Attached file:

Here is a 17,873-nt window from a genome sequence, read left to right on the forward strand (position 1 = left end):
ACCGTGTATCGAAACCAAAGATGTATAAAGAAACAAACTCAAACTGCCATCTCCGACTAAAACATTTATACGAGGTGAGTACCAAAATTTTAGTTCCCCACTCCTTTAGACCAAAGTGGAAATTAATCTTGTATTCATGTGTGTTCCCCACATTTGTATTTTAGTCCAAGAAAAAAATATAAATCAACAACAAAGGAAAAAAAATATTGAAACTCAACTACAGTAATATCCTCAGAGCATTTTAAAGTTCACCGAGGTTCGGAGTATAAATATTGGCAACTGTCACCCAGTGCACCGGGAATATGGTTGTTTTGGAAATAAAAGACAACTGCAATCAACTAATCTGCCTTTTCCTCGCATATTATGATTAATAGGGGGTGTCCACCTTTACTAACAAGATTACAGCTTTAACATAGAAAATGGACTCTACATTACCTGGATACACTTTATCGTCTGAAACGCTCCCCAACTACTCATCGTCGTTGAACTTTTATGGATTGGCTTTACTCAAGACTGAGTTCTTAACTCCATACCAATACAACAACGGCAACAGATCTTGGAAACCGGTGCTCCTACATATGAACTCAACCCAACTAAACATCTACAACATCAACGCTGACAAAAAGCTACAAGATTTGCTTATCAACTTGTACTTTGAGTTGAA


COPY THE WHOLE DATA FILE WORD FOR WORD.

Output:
Here is a 17,873-nt window from a genome sequence, read left to right on the forward strand (position 1 = left end):
ACCGTGTATCGAAACCAAAGATGTATAAAGAAACAAACTCAAACTGCCATCTCCGACTAAAACATTTATACGAGGTGAGTACCAAAATTTTAGTTCCCCACTCCTTTAGACCAAAGTGGAAATTAATCTTGTATTCATGTGTGTTCCCCACATTTGTATTTTAGTCCAAGAAAAAAATATAAATCAACAACAAAGGAAAAAAAATATTGAAACTCAACTACAGTAATATCCTCAGAGCATTTTAAAGTTCACCGAGGTTCGGAGTATAAATATTGGCAACTGTCACCCAGTGCACCGGGAATATGGTTGTTTTGGAAATAAAAGACAACTGCAATCAACTAATCTGCCTTTTCCTCGCATATTATGATTAATAGGGGGTGTCCACCTTTACTAACAAGATTACAGCTTTAACATAGAAAATGGACTCTACATTACCTGGATACACTTTATCGTCTGAAACGCTCCCCAACTACTCATCGTCGTTGAACTTTTATGGATTGGCTTTACTCAAGACTGAGTTCTTAACTCCATACCAATACAACAACGGCAACAGATCTTGGAAACCGGTGCTCCTACATATGAACTCAACCCAACTAAACATCTACAACATCAACGCTGACAAAAAGCTACAAGATTTGCTTATCAACTTGTACTTTGAGTTGAA